Week of November 15

Coaches

Over the next few days we will discuss low block, medium block and high press.  Today, we'll show what a low block looks like.  

Low Block 

The final defensive block that will be covered in this tactical theory piece will be the low block. The low block is perhaps the least desirable tactic for viewers and managers. Typically, the clubs with less quality will employ the low block system. However, there are moments in every match where, even for the teams with high quality, will set up in the low block. 

This tactical system occurs when the defending team is pushed right back against their own goal. Each player is in their own half and the opposing team has the ball well inside the half they are attacking. This creates an onslaught of attacking sequences and a difficult time managing the match for the defending side. Even if they win back possession of the ball, they do not have much space to escape the low block they established. Teams who are closer to their own goal are more likely to concede. This is a fairly simple concept: as the attacking team gets closer to the goal, they are more likely to score.

 

Here's a great podcast for player evaluations:

https://coachingsoccerweekly.com/255-how-to-prepare-meaningful-player-evaluations/

You can access the club player evaluation information tool here:

https://www.steamerssoccer.com/playerphilosophy

You can use these guidelines to form a talk track with your players and parents.

 

Compactness of the rear block during the defensive phase

When we talk about the defensive block we are not only referring to the back line, but the back line and the midfield sectors functioning as a unit. Still the back line plays a major role in keeping the stability and balance of the team. All members of this sector should adapt the correct distance between them, keep compact and reduce the space for the opposition’s forwards to receive the ball and be dangerous.

The midfielders retain their discipline and compactness to prevent through passes. They work together to protect the back line, to avoid excessive pressure on them while aiming to win possession of the ball and launch a counter-attack.

The midfielders are also responsible to track the oppositions’ insertions into attack from deep positions. This prevents that our defenders become outnumbered centrally in crucial zones and especially in front of our goal. Furthermore, we block the ball from getting to the feet of a dangerous opponent, such as in the below diagram where we have a Valladolid player tracking Messi’s run into the penalty area.

Normally the opponents will look to exploit the spaces between the lines. The closest midfielder should take a peek behind his shoulder so to assess where the opponent inside his zone is, therefore blocking the passing lane and be able to track his movements.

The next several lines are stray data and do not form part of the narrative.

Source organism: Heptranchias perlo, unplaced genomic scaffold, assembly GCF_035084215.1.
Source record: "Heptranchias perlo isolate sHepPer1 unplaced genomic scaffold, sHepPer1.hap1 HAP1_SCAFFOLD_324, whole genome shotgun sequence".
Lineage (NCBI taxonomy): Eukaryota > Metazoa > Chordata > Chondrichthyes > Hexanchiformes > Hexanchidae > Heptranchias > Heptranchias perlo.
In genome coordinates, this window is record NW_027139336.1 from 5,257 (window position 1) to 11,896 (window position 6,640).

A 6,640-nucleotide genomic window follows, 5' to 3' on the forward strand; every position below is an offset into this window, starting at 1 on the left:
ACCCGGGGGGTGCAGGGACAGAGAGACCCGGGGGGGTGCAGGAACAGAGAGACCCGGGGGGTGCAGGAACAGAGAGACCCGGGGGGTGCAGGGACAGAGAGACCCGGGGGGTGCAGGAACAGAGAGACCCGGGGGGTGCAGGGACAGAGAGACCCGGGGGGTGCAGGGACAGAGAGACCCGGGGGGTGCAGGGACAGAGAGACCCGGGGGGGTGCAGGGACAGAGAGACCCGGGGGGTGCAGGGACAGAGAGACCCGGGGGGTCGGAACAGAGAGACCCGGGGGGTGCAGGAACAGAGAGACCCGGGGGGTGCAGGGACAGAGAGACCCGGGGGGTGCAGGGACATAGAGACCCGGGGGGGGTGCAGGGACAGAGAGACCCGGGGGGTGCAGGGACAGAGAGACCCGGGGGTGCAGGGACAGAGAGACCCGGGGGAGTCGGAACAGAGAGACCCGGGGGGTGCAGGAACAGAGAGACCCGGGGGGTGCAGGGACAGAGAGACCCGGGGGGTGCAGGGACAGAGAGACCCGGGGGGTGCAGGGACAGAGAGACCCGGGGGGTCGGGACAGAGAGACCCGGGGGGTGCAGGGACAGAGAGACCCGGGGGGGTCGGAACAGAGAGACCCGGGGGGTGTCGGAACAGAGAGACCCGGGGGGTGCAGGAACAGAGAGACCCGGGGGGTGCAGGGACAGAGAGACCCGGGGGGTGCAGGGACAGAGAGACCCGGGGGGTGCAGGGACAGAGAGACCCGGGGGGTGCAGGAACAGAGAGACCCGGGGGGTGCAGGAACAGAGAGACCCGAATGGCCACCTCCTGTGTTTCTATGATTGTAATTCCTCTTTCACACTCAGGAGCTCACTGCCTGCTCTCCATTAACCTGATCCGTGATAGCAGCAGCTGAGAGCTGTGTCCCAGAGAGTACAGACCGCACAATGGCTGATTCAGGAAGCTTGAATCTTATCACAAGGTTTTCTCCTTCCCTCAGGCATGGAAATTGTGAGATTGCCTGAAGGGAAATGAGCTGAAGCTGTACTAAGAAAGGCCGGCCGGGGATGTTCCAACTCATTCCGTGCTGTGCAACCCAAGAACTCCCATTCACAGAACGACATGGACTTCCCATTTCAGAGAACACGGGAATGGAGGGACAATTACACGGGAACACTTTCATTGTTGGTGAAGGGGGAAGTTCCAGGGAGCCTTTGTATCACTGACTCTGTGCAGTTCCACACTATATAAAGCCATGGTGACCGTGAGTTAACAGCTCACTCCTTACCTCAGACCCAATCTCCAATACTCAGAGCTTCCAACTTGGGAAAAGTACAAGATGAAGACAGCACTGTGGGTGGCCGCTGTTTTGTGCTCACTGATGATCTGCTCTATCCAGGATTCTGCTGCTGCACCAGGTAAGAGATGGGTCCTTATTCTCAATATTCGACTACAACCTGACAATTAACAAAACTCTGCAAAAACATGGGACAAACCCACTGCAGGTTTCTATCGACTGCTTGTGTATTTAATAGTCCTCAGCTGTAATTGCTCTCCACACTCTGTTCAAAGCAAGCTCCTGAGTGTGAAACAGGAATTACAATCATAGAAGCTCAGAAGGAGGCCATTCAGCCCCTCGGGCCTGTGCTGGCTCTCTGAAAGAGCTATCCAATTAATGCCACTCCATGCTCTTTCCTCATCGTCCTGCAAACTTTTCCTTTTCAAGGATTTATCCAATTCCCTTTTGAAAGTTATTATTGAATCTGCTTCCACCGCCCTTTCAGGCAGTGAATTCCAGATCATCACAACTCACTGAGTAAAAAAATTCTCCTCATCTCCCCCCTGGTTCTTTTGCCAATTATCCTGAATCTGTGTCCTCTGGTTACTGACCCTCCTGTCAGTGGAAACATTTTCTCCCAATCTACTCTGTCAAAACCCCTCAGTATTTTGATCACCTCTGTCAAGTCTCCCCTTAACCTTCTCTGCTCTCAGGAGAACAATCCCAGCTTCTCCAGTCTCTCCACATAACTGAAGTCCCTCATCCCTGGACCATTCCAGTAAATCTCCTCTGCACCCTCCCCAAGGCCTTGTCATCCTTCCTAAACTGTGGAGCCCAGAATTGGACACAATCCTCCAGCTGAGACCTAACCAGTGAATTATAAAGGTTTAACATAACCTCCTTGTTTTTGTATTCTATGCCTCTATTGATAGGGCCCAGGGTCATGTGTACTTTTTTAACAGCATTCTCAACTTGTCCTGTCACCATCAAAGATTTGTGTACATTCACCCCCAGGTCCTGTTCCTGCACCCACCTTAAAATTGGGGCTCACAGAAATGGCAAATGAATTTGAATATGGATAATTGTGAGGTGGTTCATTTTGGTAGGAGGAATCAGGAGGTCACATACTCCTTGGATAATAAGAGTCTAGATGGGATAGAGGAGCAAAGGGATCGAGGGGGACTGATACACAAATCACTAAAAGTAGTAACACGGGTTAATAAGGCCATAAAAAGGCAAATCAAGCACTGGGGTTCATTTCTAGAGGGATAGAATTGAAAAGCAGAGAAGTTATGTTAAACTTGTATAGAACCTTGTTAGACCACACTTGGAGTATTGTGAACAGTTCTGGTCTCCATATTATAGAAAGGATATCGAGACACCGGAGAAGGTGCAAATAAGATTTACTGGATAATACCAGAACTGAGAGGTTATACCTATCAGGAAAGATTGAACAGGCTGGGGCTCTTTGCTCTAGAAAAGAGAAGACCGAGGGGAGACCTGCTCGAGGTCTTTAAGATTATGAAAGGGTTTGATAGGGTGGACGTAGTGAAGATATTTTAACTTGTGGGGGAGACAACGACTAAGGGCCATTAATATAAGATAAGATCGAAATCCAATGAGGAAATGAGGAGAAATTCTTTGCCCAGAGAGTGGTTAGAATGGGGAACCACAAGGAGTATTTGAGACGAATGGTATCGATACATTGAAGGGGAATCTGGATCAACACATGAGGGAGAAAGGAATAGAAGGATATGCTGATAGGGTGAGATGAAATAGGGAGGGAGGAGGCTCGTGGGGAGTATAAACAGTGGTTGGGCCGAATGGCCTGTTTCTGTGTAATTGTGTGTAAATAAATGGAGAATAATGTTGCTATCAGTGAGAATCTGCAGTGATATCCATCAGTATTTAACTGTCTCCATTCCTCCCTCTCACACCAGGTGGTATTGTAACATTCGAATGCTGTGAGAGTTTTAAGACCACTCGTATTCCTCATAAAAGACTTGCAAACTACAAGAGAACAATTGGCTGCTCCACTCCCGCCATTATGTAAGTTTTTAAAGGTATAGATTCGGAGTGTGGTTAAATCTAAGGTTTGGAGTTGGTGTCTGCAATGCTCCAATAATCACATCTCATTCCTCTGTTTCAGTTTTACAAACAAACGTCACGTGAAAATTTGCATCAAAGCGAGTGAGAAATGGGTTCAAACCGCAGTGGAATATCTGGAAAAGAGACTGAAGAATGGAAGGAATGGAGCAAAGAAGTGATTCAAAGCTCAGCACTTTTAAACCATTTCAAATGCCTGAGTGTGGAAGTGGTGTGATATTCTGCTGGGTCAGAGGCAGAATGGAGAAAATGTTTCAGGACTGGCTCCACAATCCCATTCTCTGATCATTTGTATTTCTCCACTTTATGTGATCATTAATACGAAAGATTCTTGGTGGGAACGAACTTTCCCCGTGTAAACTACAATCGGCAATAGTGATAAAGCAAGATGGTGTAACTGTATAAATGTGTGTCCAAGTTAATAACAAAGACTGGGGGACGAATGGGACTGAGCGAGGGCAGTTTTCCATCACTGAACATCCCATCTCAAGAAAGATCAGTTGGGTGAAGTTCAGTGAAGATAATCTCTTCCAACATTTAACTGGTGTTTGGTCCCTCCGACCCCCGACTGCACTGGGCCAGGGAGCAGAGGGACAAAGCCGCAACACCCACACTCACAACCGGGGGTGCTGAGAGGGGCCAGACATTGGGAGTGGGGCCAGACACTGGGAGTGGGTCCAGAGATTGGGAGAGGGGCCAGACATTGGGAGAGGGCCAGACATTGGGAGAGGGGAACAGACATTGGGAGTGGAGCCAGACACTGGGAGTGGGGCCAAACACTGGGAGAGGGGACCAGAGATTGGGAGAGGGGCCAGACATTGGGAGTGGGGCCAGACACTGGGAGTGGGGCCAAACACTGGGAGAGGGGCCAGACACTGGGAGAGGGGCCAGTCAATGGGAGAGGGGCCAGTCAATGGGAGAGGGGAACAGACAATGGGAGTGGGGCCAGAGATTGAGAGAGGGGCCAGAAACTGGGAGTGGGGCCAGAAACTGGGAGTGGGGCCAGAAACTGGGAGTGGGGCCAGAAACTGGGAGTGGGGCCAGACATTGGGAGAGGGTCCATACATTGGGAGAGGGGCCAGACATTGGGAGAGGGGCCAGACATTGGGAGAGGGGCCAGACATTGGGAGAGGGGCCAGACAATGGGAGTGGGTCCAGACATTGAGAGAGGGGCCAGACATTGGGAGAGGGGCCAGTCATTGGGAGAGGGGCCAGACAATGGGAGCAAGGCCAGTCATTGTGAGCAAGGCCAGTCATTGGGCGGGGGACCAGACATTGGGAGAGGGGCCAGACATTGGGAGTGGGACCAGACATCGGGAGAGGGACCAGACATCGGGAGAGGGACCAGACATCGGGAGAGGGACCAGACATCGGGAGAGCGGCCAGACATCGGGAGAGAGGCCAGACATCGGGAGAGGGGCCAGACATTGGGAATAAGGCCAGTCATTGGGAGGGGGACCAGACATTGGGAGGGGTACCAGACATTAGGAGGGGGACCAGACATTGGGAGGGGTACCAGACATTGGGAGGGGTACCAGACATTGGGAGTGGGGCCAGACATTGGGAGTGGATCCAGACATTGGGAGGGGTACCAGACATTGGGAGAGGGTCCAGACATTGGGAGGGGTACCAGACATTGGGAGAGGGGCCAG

The midfield sector of three remain compact and slide as a unit to create numerical overloads when the ball is on the flank and also to prevent the opponents from playing deep. This requires that the members of this sector work close and in rhythmic with each other. Furthermore, the outside forwards must apply pressure on the ball-carrier to reduce his playing vision and options thus enabling us to perform a pressing action.

Exercise 1: 5v6 – Preventing depth.

Aim: Develop compactness of the central block to prevent through passes.

Description: The five defenders (yellows) work together to prevent the attackers from playing the ball deep with the aim of scoring in the two mini goals from inside the scoring zone. Inside the scoring zone a target player (9) is positioned and the attacking team (blacks) may either combine with him or attack the mini goals directly in order to score. Only two attackers, the number 9 included, and a defender may be inside the scoring zone at the moment of attacking/scoring. Upon winning possession, the defenders counter on the opposite two mini goals.


Progression:
Remove the scoring zone and play a game of 5v6 on two mini goals.


Key Performance Indicators:
Vertical and horizontal distances between the players of the defending team.
Block forward passing lanes.

Timing to apply pressure on the ball – covered balls, bad first touch, and opponents with no space to play.

Retain defensive discipline.


Exercise 2: GK-4-3 v 2-3-3 with overlapping full backs.


Aim: Develop communication between the back four and midfield to deny opponents depth.

Description: Attacking team (blacks) plays in a 2-3-3 formation and aims to score as normal in the regular goal. However, if they score from inside the “three points scoring zone” a goal is worth three. This forces the defenders (yellows) to collaborate with each other to deny denying the opponents from gaining depth and create scoring chances. On recovering the ball, the defenders aim to score in any of the three mini goals, positioned on the center line. Normal soccer rules apply. To overload the defenders, every time the ball goes out of play, the game is restarted by the attackers.
 

Progression:
Restart the game from different angles and with a recovering number 10. This forces the 6 and 8 to keep at a close proximity with the defensive sector and play for time until 10 tracks back and assumes his defensive position.


Key Performance Indicators:
Vertical and horizontal distances between the defense and midfield sectors.
Midfielders’ positions to block forward passing lanes.
Compact central block.

Create overloads around the ball.
Prevent a possible switch in play. If this happens, the team should shift as a unit.

 

Jason

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